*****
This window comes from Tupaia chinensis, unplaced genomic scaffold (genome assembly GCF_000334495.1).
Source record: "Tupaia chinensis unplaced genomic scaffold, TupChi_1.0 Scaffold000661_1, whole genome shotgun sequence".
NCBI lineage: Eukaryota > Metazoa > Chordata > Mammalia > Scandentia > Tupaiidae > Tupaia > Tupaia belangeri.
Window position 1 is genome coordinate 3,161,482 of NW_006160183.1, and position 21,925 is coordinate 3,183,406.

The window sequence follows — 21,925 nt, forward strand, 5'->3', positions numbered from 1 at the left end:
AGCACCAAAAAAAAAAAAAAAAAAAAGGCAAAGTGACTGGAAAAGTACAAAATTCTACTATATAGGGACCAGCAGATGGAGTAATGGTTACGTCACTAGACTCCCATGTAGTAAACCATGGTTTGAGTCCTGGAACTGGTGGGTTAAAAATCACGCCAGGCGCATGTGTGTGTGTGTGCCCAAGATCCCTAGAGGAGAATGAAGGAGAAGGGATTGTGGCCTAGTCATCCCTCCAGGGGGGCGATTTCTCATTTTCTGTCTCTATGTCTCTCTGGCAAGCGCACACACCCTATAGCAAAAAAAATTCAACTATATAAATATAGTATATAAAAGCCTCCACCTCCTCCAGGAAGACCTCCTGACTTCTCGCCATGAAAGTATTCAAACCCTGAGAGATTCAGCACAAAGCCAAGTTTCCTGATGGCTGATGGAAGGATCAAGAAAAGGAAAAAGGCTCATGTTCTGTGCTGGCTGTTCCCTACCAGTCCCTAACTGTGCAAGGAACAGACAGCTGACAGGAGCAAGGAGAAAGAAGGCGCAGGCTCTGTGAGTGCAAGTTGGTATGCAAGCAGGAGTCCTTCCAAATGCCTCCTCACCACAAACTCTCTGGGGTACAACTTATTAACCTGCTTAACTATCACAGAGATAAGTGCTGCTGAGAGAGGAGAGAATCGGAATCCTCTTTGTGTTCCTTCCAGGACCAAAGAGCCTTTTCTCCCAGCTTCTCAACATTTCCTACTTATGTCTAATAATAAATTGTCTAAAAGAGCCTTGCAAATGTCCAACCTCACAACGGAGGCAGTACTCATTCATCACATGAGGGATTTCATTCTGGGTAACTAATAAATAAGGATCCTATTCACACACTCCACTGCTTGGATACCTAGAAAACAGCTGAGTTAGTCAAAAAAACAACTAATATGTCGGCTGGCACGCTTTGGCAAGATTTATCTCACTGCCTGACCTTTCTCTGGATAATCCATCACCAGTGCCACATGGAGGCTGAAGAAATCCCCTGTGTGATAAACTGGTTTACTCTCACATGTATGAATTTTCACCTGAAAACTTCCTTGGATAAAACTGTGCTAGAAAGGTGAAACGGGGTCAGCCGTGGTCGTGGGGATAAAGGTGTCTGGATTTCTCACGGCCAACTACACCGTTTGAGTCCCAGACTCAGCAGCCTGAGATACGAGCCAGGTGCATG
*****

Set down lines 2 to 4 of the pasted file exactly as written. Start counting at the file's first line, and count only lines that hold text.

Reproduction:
Source record: "Tupaia chinensis unplaced genomic scaffold, TupChi_1.0 Scaffold000661_1, whole genome shotgun sequence".
NCBI lineage: Eukaryota > Metazoa > Chordata > Mammalia > Scandentia > Tupaiidae > Tupaia > Tupaia belangeri.
Window position 1 is genome coordinate 3,161,482 of NW_006160183.1, and position 21,925 is coordinate 3,183,406.